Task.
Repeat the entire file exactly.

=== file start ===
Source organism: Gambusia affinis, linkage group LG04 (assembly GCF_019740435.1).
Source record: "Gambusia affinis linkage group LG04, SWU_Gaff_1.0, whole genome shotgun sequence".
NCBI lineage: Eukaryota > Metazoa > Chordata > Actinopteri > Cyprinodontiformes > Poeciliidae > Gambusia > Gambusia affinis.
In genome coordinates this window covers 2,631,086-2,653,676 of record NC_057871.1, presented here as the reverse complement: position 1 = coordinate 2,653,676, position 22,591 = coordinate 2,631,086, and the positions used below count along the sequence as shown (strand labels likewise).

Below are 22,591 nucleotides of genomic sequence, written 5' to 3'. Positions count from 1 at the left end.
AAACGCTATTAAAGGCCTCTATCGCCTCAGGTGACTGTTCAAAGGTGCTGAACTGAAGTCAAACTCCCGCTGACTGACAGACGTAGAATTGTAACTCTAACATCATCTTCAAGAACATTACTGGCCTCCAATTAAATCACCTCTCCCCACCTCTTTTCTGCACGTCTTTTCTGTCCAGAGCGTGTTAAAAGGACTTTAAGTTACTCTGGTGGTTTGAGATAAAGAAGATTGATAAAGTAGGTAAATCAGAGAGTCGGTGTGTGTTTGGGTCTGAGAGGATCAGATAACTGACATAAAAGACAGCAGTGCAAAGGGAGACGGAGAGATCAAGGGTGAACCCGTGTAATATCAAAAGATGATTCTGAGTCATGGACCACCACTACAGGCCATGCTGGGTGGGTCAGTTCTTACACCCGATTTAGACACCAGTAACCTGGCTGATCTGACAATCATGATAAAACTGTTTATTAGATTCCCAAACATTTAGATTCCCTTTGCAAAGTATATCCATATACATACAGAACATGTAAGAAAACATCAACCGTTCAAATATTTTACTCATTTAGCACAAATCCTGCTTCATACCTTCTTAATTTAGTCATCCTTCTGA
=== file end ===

Source organism: Gambusia affinis, linkage group LG04 (assembly GCF_019740435.1).
Source record: "Gambusia affinis linkage group LG04, SWU_Gaff_1.0, whole genome shotgun sequence".
NCBI lineage: Eukaryota > Metazoa > Chordata > Actinopteri > Cyprinodontiformes > Poeciliidae > Gambusia > Gambusia affinis.
In genome coordinates this window covers 2,631,086-2,653,676 of record NC_057871.1, presented here as the reverse complement: position 1 = coordinate 2,653,676, position 22,591 = coordinate 2,631,086, and the positions used below count along the sequence as shown (strand labels likewise).

Below are 22,591 nucleotides of genomic sequence, written 5' to 3'. Positions count from 1 at the left end.
AAACGCTATTAAAGGCCTCTATCGCCTCAGGTGACTGTTCAAAGGTGCTGAACTGAAGTCAAACTCCCGCTGACTGACAGACGTAGAATTGTAACTCTAACATCATCTTCAAGAACATTACTGGCCTCCAATTAAATCACCTCTCCCCACCTCTTTTCTGCACGTCTTTTCTGTCCAGAGCGTGTTAAAAGGACTTTAAGTTACTCTGGTGGTTTGAGATAAAGAAGATTGATAAAGTAGGTAAATCAGAGAGTCGGTGTGTGTTTGGGTCTGAGAGGATCAGATAACTGACATAAAAGACAGCAGTGCAAAGGGAGACGGAGAGATCAAGGGTGAACCCGTGTAATATCAAAAGATGATTCTGAGTCATGGACCACCACTACAGGCCATGCTGGGTGGGTCAGTTCTTACACCCGATTTAGACACCAGTAACCTGGCTGATCTGACAATCATGATAAAACTGTTTATTAGATTCCCAAACATTTAGATTCCCTTTGCAAAGTATATCCATATACATACAGAACATGTAAGAAAACATCAACCGTTCAAATATTTTACTCATTTAGCACAAATCCTGCTTCATACCTTCTTAATTTAGTCATCCTTCTGA